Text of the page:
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New Pak PM mentions Kashmir 14 times, India 17 times in UN speech

Last updated on: September 22, 2017 11:46 IST

'If India does venture across the LoC, it will evoke a strong response.'

IMAGE: Pakistan Prime Minister Shahid Khaqan Abbasi addresses the United Nations General Assembly in New York, September 21, 2017. Photograph: Eduardo Munoz/Reuters

Like Nawaz Sharif, the man he replaced, Pakistan Prime Minister Shahid Khaqan Abbasi too urged the United Nations to appoint a special envoy on Kashmir, as he claimed that the people in the region are being 'brutally suppressed' by India.

In his maiden address to the UN General Assembly, Abbasi accused India of indulging in terror activities against his country and warned of a 'matching response' if it "ventures across the LoC (Line of Control)' or acts upon its doctrine of limited war against Pakistan.

 

"The Kashmir dispute should be resolved justly, peacefully and expeditiously. As India is unwilling to resume the peace process with Pakistan, we call on the Security Council to fulfil its obligation to secure the implementation of its own resolutions on Jammu and Kashmir," he added.

"To this end, the UN secretary general should appoint a special envoy on Kashmir. His mandate should flow from the longstanding but unimplemented resolutions of the Security Council," Abbasi said.

Despite over 600 ceasefire violations on the India-Pakistan border since January, he claimed Pakistan has acted with restraint.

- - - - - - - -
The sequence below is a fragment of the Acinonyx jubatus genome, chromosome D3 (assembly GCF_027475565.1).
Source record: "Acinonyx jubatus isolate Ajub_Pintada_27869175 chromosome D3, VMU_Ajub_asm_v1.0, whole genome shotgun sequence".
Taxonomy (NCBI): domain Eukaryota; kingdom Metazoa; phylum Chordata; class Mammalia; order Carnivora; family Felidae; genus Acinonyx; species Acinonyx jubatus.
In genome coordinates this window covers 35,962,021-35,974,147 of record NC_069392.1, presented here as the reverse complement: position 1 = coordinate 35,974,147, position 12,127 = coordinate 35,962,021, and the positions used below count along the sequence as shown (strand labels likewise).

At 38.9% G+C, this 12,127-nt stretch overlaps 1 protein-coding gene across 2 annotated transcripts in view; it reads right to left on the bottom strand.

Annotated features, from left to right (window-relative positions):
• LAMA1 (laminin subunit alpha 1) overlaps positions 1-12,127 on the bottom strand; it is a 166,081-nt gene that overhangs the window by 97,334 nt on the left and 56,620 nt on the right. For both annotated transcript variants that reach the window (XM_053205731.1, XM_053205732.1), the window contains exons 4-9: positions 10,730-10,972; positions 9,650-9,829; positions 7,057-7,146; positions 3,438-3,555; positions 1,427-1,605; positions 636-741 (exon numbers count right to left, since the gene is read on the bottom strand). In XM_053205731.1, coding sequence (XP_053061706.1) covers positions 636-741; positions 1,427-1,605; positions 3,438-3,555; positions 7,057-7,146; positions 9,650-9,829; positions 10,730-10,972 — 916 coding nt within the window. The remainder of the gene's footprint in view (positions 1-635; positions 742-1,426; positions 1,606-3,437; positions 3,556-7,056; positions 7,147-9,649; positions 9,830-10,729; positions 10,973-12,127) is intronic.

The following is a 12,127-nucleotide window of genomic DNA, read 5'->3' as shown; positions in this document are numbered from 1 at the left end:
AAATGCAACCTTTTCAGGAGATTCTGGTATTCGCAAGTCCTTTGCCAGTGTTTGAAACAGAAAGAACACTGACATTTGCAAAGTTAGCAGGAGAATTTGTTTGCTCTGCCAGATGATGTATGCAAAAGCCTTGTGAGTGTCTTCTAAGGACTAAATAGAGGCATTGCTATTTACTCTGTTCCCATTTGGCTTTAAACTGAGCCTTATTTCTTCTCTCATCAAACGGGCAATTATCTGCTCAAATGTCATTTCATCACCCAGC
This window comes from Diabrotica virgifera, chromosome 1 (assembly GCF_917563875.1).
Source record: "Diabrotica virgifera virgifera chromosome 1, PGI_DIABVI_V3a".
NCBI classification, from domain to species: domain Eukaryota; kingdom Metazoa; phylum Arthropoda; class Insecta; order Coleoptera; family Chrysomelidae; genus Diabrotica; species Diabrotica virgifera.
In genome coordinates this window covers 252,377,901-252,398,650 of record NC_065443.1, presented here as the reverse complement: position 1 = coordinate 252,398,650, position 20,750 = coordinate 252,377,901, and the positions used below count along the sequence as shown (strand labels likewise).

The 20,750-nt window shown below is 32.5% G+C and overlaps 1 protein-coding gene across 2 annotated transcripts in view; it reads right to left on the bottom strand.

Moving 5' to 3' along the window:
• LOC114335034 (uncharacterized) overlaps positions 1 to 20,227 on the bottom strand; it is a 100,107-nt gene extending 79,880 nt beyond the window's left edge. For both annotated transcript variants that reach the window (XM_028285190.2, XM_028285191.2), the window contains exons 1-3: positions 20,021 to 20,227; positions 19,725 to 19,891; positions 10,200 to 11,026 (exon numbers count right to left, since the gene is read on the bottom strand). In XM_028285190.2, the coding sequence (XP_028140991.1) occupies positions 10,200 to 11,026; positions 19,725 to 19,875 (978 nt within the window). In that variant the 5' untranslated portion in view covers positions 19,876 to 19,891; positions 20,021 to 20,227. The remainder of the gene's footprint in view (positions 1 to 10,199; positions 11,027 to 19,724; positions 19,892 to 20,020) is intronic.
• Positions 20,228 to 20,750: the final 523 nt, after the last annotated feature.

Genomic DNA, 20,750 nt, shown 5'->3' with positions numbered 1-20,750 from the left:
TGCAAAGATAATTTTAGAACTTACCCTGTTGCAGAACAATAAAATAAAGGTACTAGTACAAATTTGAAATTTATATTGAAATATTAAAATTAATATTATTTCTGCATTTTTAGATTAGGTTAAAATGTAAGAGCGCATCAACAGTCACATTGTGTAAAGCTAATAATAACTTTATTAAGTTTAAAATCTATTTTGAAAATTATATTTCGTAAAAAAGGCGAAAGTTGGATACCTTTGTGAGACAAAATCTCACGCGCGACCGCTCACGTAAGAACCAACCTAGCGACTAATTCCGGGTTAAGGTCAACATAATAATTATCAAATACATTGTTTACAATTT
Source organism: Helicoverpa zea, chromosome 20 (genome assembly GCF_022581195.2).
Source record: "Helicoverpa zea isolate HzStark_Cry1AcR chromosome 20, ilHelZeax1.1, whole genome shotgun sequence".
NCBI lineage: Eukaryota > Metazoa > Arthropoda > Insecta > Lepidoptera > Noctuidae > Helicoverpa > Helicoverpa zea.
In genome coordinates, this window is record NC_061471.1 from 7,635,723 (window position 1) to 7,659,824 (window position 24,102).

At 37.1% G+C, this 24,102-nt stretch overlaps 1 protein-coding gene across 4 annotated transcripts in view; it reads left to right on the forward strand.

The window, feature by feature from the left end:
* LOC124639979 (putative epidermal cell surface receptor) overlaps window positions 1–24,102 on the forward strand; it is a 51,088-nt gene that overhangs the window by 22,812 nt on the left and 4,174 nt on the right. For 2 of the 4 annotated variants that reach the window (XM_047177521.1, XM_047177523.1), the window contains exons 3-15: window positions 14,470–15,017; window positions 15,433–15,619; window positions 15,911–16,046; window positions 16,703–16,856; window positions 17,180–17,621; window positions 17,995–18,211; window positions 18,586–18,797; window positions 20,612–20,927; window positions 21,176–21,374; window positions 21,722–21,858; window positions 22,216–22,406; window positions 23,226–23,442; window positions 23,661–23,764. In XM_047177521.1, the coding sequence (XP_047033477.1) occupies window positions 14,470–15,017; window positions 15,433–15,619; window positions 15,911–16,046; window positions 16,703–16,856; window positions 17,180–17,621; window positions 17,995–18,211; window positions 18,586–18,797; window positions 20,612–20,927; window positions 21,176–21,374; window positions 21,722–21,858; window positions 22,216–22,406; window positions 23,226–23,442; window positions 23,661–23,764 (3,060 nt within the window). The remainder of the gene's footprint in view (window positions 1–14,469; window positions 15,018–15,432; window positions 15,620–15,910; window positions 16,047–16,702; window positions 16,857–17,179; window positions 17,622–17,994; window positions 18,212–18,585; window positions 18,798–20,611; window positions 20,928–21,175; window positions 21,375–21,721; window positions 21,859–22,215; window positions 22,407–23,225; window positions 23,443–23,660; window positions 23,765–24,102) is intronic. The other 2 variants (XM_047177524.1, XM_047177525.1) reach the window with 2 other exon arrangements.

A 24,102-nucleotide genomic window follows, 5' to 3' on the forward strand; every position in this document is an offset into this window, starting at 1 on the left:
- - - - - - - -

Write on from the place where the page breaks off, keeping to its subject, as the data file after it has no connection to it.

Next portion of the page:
"But if India does venture across the LoC, or acts upon its doctrine of limited war against Pakistan, it will evoke a strong and matching response," he said in a speech highlighted by anti-India rhetoric.

Abbasi, who assumed office after a Pakistan court forced Nawaz Sharif to resign, mentioned Kashmir 17 times and India 14 times in his speech.

"India," he said, "refuses to implement the unanimous resolutions of the UN Security Council which mandate a UN supervised plebiscite to enable the people of Jammu and Kashmir to freely decide their destiny."

"Instead, India has deployed nearly 700,000 troops in 'occupied Kashmir' to suppress the legitimate struggle of the Kashmiris to exercise their right to self-determination. This is the most intense foreign military occupation in recent history," Abbasi said.

"Shotgun pellets have blinded and maimed thousands of Kashmiris including children. These and other brutalities clearly constitute war crimes and violate the Geneva Convention," he charged.

Abbasi demanded an international investigation into the alleged atrocities in Kashmir and an inquiry commission to secure the punishment of those 'responsible of human rights violation' and provide justice and relief to victims.

Then, he added that Pakistan remains open to resuming a comprehensive dialogue with India to address all outstanding issues, especially Kashmir and discuss measures to maintain peace and security in the region.

"This dialogue," Abbasi said, "must be accompanied by an end to India's campaign of subversion and State sponsored terrorism against Pakistan."

'No Taliban safe havens in Pakistan'

Abbasi also said that Pakistan cannot be a 'scapegoat' in Afghanistan war and will not endorse any 'failed strategy' that will prolong suffering of the people in the region, a month after US President Donald Trump warned Islamabad against providing safe havens to terrorists.